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Napa 2024: Gray's Sky Meets Blazing Paddles
By Roger Morris
Mar 6, 2024
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Is the sky falling on Napa Valley?  A colleague of mine, the writer W. Blake Gray, seems to think so.

And maybe it is.  Then again, maybe not.

Toward the end of February, I was in Napa Valley to work on a few article assignments and to attend the Premiere Napa Valley Auction and the three days of winery visits, barrels tastings and big dinners that led up to it.  While there, I chatted with Blake at several events, including at Saturday’s auction, which was attended by about 1,000 people in the wine trade, most ready to wave their paddles while about half the Valley’s vintners and a score of media were there to bear witness.

Blake, of course, is an excellent writer and a fine companion on wine trips [and a Wine Review Online Columnist Emeritus—ed.].  But I think he might forgive me for noting that, when it comes to choosing subject matter, Blake is like a struck match looking for dry underbrush.  The auction itself was full of excitement – the blazing paddles of rapid-fire bidding, egged on by Sotheby’s bid-inducing auctioneer with a Mick Jagger-like strut as well as beaucoup Valley people, hooting and hollering as prices for 167 lots of one-of-a-kind wines often reached five figures.

W. Blake was having none of it.

On Monday morning, he lead his report with, “The slowdown in wine sales has finally come to Napa Valley, in shocking and dramatic fashion,” adding that, “This year's average bottle price of $195 was down 32 percent from last year.  I can say confidently it's the lowest average bottle price in a decade.”

True, that appraisal is certainly consistent with, though more cataclysmic than, the modest drop in overall U.S wine sales in 2023.  But the question is, as it always is, what are we to deduce from those observations?

The mood I sensed at both auction events as well as in my one-on-one winery interviews with the folks at Cain, Dunn, Opus One, Outpost, Harlan, Signorello, Trefethen, Hyde de Villaine, Pym-Rae and Cathiard was very upbeat.  That was true even though two of those wineries – Cain and Signorello – are in the midst of replanting and rebuilding after being wiped out by wildfires.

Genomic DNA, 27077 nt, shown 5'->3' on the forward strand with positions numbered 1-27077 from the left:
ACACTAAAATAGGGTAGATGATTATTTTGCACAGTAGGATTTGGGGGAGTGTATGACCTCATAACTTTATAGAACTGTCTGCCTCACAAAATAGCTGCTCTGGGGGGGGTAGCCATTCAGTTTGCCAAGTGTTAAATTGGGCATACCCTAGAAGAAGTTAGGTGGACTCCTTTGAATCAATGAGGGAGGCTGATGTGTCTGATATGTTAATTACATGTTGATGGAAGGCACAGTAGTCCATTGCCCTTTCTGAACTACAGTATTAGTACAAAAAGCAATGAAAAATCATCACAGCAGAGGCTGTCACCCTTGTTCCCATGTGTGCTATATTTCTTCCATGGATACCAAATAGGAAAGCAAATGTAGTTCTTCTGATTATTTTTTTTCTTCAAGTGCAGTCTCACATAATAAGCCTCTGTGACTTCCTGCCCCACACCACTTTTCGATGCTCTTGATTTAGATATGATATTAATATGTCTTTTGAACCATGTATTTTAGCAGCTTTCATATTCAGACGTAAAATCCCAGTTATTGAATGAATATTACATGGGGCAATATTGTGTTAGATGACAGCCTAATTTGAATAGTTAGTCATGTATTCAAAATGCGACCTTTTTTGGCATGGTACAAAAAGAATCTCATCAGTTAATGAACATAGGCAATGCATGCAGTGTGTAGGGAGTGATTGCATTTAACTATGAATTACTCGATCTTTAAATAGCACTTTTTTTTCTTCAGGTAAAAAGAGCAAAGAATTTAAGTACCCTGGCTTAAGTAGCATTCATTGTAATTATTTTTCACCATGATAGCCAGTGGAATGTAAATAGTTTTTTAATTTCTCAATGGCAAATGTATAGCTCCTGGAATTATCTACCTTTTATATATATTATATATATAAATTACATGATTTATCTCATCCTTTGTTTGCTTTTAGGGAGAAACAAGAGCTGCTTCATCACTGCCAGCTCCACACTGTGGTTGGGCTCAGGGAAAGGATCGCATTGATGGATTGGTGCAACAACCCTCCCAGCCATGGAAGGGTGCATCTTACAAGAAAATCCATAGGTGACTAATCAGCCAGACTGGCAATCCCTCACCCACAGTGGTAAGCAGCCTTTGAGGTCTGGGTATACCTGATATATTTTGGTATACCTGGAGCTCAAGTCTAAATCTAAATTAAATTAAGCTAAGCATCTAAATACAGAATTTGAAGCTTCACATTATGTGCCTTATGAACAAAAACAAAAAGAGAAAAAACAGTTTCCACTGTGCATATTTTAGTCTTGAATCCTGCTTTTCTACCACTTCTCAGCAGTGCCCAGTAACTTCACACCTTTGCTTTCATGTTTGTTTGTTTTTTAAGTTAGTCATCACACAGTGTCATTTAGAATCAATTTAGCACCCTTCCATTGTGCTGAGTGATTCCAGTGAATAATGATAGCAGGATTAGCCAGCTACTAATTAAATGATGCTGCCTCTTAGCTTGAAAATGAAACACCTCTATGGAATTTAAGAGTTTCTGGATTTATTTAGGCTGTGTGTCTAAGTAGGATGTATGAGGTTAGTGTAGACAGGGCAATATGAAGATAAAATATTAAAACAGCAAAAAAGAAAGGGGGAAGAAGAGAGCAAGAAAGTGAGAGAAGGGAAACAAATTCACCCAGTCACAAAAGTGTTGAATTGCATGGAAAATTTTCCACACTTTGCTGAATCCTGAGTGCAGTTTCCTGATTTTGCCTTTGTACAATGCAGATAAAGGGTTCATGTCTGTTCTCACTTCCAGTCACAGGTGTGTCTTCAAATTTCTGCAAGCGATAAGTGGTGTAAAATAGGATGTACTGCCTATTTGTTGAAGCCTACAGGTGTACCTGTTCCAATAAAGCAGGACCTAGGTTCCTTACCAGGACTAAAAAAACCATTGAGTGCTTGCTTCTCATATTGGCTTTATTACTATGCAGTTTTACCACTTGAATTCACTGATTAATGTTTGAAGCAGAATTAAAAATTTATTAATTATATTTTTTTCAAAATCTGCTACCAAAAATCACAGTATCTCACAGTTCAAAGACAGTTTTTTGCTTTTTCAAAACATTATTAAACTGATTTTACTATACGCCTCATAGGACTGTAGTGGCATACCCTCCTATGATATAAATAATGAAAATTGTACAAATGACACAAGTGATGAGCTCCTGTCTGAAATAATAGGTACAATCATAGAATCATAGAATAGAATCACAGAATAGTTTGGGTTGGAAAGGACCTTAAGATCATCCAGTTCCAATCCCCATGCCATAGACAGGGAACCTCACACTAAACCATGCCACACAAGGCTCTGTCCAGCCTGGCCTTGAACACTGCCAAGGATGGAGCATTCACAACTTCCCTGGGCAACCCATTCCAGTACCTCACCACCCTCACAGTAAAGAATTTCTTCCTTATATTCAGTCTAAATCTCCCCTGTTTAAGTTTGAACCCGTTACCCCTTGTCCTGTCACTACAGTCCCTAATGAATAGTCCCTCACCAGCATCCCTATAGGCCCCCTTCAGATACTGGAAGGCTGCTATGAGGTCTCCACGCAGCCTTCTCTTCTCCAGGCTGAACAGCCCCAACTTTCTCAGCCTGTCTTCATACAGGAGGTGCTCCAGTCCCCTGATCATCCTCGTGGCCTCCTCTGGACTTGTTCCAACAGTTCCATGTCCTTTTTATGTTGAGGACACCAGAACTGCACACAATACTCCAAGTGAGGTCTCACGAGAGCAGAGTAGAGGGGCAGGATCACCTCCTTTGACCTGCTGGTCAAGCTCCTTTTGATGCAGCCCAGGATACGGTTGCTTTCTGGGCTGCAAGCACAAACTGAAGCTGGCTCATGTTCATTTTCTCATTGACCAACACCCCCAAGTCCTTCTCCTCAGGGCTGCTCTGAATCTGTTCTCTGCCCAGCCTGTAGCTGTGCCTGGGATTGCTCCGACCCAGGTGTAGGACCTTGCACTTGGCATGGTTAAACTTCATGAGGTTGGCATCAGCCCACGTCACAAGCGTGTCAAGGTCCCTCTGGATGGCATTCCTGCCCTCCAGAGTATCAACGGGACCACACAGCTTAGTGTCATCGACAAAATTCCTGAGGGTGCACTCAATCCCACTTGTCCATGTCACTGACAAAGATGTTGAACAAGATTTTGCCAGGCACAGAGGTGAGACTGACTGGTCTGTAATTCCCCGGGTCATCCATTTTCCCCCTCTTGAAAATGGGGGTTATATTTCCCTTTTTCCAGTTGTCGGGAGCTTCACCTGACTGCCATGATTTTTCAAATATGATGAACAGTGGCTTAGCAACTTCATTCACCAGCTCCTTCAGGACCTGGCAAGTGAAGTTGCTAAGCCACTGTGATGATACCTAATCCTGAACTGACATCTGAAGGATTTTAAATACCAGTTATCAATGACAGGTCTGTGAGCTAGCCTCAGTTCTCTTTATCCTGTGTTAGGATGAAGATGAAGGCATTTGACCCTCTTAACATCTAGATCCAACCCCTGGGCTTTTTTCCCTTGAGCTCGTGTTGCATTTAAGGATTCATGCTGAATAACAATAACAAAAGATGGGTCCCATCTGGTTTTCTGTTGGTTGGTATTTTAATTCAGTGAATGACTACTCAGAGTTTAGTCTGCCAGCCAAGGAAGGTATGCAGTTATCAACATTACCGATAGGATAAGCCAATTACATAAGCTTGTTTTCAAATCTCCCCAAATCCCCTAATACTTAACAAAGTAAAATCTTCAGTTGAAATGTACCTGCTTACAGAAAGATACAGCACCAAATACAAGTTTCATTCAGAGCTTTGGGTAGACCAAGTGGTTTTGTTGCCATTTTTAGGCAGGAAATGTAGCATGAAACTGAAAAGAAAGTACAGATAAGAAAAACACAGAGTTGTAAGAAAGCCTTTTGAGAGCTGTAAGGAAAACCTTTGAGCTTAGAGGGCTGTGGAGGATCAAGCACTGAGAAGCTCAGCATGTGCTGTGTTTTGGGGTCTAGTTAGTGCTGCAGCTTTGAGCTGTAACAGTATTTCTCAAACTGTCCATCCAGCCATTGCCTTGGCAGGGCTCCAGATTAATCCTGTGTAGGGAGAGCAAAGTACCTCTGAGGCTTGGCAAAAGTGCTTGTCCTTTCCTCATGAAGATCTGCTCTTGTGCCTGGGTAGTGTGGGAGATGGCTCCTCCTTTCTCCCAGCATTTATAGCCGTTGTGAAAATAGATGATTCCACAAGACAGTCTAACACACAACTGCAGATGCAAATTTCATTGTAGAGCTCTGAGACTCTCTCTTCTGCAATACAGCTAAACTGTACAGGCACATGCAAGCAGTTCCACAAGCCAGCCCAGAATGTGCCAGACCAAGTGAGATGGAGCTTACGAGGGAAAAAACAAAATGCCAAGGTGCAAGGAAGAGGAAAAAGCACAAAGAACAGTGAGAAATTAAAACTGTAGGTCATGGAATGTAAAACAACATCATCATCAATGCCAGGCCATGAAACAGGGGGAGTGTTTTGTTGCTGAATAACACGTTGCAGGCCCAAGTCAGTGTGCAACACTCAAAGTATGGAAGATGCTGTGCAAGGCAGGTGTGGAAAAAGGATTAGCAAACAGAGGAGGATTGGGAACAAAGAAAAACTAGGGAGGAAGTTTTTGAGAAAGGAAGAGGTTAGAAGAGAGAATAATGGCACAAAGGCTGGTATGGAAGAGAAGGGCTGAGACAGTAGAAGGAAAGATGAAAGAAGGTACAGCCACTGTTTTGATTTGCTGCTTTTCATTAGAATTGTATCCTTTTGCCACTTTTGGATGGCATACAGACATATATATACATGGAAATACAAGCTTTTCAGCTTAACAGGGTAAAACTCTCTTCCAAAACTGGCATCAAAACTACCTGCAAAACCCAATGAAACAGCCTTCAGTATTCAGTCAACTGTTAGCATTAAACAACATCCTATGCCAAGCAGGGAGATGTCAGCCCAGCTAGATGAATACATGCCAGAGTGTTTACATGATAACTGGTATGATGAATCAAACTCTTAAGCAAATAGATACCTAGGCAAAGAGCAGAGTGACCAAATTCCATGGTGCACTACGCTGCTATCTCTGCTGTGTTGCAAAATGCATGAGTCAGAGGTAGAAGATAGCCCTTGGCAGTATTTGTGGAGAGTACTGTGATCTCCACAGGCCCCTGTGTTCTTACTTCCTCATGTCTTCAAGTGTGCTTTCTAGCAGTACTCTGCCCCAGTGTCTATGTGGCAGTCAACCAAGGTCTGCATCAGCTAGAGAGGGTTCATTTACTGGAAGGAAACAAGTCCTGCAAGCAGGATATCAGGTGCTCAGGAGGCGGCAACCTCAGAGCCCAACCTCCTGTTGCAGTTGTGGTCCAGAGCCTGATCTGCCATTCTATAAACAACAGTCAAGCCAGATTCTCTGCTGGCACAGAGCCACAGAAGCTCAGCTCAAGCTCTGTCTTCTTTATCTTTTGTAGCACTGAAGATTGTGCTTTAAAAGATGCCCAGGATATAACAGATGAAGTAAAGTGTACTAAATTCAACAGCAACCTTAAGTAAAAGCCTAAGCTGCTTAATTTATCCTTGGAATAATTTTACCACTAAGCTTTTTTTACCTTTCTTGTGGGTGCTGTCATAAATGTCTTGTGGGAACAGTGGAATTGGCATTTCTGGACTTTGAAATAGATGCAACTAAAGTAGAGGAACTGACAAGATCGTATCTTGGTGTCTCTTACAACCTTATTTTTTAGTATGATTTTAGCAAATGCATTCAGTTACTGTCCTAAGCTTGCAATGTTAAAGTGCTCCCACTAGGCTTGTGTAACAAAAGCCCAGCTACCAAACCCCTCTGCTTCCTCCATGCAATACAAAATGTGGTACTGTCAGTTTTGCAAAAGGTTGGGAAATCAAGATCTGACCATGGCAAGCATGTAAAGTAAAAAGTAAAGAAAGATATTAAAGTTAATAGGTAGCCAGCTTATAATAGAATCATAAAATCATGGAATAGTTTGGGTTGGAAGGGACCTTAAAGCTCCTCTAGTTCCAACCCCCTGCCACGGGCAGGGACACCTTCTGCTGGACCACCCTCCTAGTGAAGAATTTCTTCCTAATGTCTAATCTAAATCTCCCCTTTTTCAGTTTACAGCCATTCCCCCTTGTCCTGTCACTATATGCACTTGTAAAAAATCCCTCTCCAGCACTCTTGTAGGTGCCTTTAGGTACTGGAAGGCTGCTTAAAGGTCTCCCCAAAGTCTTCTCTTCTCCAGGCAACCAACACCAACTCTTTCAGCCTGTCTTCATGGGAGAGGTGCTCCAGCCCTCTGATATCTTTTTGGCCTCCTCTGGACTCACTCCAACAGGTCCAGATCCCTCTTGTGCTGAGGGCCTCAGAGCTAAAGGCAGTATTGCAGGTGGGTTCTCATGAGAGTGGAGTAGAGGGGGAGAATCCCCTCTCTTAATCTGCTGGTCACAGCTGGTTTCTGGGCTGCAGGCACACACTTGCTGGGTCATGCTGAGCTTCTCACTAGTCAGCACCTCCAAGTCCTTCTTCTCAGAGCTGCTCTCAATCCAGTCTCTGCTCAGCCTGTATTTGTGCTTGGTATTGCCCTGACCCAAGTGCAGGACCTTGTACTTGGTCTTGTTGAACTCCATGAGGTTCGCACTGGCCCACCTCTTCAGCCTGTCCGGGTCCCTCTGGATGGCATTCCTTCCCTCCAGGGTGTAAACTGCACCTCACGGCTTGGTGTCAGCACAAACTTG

I’ve often thought that too much emphasis in American business has been put on volume growth at any cost and not enough attention paid to quality of earnings – profit margins.  So, I wonder if the dip in auction prices doesn’t simply reflect a needed market correction, one similar to those Burgundy and Bordeaux periodically go through?  However sad it is, marginal players will drop out while people who can balance quality and savvy marketing with their cost of goods will prosper.

Moreover, no matter the reliability of the formulae Blake is using, I’m not sure how reliable the input can be when, with each year’s auction, there are changes in the participating producers, the types of wines they are offering, the lot sizes, the lot formats, the individual auctioneers whipping up the bidding and even the mood and makeup of the bidders.  Those of us in the wine and spirits industry over 50 may remember that whiskey sales, particularly Bourbons and Tennessee whiskies, were so abysmal during the 1990s that George Dickel, among others, even stopped production and mothballed its main distillery.  (My old high school buddy, Jennings David Backus, was head distiller at the time and was given that task.)

So, do we practice augury by looking into Blake’s Gray Sky or in the sea of blazing paddles of this year’s bidders?  Even if American wine sales continue to decline slightly over the next few years, I’m not ready to look through my wine glass darkly, not just yet.

Photo Credit: Alexander Rubin  RubinPhotography.com

*          *          *